|Patellofemoral pain can begin young, with cases initially appearing in elementary and early middle school-aged kids—indeed, earlier in the maturation cycle than previously thought. “Most of the new cases are occurring in the younger, growing years,” said Gregory Myer, PhD, FACSM, CSCS*D, Director of Research and the Human Performance Laboratory for the Division of Sports Medicine at Cincinnati Children’s Hospital Medical Center. Understanding the way pain, and the causes of pain, change as kids grow and go through puberty is a key area of inquiry.|
Some early studies are starting to address those questions. In a small, pilot study from Carlson et al at the FAB Section at the National Institutes of Health, researchers analyzed the kinematic patterns of ten adolescent female knees with patellofemoral pain when the subjects were an average of 14 years old, and then again when they were an average of 18.5 years old. The knees with pain had abnormal tracking patterns at baseline and did not convert to a more normal pattern at follow-up, when the subjects were entering adulthood. At follow up, the women reported that their symptoms had resolved, though not entirely; importantly, all reported that they had reduced their physical activity levels. The results were published in February 2017 in the Orthopaedic Journal of Sports Medicine.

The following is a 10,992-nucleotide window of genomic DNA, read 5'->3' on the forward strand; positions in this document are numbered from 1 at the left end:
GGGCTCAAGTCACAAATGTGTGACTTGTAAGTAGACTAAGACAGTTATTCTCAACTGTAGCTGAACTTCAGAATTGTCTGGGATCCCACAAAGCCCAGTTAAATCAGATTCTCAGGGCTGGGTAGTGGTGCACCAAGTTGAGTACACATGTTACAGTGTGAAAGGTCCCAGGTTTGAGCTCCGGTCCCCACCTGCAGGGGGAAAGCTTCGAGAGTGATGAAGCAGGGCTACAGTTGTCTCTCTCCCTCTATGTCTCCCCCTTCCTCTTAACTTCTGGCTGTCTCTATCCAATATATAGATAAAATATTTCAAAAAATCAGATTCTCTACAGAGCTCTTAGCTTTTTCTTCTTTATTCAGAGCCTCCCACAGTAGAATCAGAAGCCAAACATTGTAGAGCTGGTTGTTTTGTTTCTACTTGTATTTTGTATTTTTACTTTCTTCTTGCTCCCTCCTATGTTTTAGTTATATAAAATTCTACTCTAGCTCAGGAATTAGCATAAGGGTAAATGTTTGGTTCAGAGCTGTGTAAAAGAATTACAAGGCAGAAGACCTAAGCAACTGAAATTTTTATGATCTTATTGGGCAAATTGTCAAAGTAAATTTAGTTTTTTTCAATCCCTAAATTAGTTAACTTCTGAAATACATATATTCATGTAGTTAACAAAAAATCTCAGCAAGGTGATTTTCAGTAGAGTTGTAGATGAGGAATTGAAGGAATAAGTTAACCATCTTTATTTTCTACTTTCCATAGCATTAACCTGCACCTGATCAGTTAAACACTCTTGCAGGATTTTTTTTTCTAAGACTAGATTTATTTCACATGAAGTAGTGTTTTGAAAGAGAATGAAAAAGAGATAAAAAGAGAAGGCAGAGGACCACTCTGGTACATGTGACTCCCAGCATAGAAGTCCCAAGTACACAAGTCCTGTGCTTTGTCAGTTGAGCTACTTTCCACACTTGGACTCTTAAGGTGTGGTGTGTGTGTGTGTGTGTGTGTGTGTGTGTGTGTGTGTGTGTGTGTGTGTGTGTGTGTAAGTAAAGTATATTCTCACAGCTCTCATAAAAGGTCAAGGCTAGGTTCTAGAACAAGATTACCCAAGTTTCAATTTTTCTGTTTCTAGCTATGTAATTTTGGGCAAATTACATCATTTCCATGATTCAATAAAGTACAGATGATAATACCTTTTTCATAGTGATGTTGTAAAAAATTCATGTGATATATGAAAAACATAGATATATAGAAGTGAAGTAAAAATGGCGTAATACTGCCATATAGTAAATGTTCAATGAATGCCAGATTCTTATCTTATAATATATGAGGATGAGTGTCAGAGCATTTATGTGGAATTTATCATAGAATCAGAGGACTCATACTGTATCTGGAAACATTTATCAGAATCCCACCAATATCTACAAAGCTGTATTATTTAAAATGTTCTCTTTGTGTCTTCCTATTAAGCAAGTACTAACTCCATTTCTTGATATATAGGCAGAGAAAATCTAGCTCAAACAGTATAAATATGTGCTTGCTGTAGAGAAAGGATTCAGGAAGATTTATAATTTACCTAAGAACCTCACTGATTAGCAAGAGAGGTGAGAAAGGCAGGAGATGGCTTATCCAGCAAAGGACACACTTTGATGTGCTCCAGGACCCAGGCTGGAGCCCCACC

“It seems like reduction in pain was there, but the kinematics hadn’t changed, which is why pain didn’t go fully away,” said Gavelli, who works with the study authors at the NIH. That finding indicates that maltracking contributes to patellofemoral pain but leaves room for overuse to remain a factor. “It could be that there is an overuse component, and when you reduce activity, the pain does reduce,” Gavelli said. But it’s possible that the pain doesn’t go away entirely because the tracking problems persist, she said. “It’s likely a multi-part answer.”